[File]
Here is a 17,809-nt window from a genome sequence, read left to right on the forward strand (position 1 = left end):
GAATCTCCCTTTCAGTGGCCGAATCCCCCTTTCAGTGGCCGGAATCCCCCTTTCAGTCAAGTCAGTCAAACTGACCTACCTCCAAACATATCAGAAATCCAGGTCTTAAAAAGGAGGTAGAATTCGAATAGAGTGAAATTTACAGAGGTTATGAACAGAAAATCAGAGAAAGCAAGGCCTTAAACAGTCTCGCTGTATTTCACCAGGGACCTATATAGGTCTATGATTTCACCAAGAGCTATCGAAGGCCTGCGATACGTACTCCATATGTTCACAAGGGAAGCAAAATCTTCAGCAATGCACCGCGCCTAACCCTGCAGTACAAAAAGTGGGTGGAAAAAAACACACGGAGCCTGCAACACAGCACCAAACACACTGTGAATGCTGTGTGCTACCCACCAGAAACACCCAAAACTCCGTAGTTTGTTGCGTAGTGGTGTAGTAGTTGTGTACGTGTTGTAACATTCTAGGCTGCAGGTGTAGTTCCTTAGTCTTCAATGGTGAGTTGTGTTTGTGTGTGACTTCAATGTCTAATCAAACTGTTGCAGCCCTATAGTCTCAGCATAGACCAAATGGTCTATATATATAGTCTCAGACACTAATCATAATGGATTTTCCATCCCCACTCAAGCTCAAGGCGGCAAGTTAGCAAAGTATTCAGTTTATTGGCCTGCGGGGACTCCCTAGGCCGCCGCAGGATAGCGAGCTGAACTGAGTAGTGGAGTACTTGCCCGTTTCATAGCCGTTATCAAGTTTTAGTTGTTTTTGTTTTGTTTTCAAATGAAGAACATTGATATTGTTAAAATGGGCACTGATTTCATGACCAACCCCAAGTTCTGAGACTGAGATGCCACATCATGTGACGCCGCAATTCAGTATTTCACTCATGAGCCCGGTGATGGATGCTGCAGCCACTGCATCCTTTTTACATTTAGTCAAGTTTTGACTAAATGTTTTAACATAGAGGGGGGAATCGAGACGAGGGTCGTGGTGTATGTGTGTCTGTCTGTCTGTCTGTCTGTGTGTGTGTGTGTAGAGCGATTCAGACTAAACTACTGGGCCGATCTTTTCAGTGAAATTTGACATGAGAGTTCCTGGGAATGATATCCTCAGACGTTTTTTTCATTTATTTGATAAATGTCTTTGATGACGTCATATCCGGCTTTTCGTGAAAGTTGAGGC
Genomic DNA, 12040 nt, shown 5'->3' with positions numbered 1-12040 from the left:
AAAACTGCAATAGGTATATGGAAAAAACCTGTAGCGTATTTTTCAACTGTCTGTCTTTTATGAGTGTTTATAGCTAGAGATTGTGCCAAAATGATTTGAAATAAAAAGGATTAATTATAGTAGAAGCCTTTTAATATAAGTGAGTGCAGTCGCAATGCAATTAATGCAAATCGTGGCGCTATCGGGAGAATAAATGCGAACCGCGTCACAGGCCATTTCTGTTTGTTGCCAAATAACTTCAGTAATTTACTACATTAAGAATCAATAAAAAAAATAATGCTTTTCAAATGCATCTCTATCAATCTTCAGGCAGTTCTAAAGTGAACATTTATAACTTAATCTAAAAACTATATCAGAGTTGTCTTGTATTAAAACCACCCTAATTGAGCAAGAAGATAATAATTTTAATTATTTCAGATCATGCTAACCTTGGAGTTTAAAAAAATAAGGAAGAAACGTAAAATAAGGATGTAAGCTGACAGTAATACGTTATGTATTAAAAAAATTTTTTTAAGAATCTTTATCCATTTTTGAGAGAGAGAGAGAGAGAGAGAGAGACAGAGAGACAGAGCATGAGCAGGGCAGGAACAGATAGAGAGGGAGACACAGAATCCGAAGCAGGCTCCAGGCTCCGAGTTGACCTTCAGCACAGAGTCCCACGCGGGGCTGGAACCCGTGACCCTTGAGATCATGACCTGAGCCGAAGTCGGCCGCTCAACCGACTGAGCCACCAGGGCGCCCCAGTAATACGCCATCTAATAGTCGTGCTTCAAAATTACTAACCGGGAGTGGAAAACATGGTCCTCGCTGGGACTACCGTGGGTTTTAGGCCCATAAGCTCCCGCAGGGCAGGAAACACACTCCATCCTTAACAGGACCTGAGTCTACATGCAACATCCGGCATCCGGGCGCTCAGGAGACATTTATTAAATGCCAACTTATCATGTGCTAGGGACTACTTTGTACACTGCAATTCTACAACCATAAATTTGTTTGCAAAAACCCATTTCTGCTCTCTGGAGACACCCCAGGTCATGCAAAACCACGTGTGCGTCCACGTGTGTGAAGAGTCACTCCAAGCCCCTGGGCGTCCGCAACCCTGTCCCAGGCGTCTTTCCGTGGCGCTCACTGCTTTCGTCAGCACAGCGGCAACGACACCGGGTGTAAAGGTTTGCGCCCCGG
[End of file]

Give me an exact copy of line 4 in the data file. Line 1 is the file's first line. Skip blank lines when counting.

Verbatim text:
AAAACTGCAATAGGTATATGGAAAAAACCTGTAGCGTATTTTTCAACTGTCTGTCTTTTATGAGTGTTTATAGCTAGAGATTGTGCCAAAATGATTTGAAATAAAAAGGATTAATTATAGTAGAAGCCTTTTAATATAAGTGAGTGCAGTCGCAATGCAATTAATGCAAATCGTGGCGCTATCGGGAGAATAAATGCGAACCGCGTCACAGGCCATTTCTGTTTGTTGCCAAATAACTTCAGTAATTTACTACATTAAGAATCAATAAAAAAAATAATGCTTTTCAAATGCATCTCTATCAATCTTCAGGCAGTTCTAAAGTGAACATTTATAACTTAATCTAAAAACTATATCAGAGTTGTCTTGTATTAAAACCACCCTAATTGAGCAAGAAGATAATAATTTTAATTATTTCAGATCATGCTAACCTTGGAGTTTAAAAAAATAAGGAAGAAACGTAAAATAAGGATGTAAGCTGACAGTAATACGTTATGTATTAAAAAAATTTTTTTAAGAATCTTTATCCATTTTTGAGAGAGAGAGAGAGAGAGAGAGAGACAGAGAGACAGAGCATGAGCAGGGCAGGAACAGATAGAGAGGGAGACACAGAATCCGAAGCAGGCTCCAGGCTCCGAGTTGACCTTCAGCACAGAGTCCCACGCGGGGCTGGAACCCGTGACCCTTGAGATCATGACCTGAGCCGAAGTCGGCCGCTCAACCGACTGAGCCACCAGGGCGCCCCAGTAATACGCCATCTAATAGTCGTGCTTCAAAATTACTAACCGGGAGTGGAAAACATGGTCCTCGCTGGGACTACCGTGGGTTTTAGGCCCATAAGCTCCCGCAGGGCAGGAAACACACTCCATCCTTAACAGGACCTGAGTCTACATGCAACATCCGGCATCCGGGCGCTCAGGAGACATTTATTAAATGCCAACTTATCATGTGCTAGGGACTACTTTGTACACTGCAATTCTACAACCATAAATTTGTTTGCAAAAACCCATTTCTGCTCTCTGGAGACACCCCAGGTCATGCAAAACCACGTGTGCGTCCACGTGTGTGAAGAGTCACTCCAAGCCCCTGGGCGTCCGCAACCCTGTCCCAGGCGTCTTTCCGTGGCGCTCACTGCTTTCGTCAGCACAGCGGCAACGACACCGGGTGTAAAGGTTTGCGCCCCGG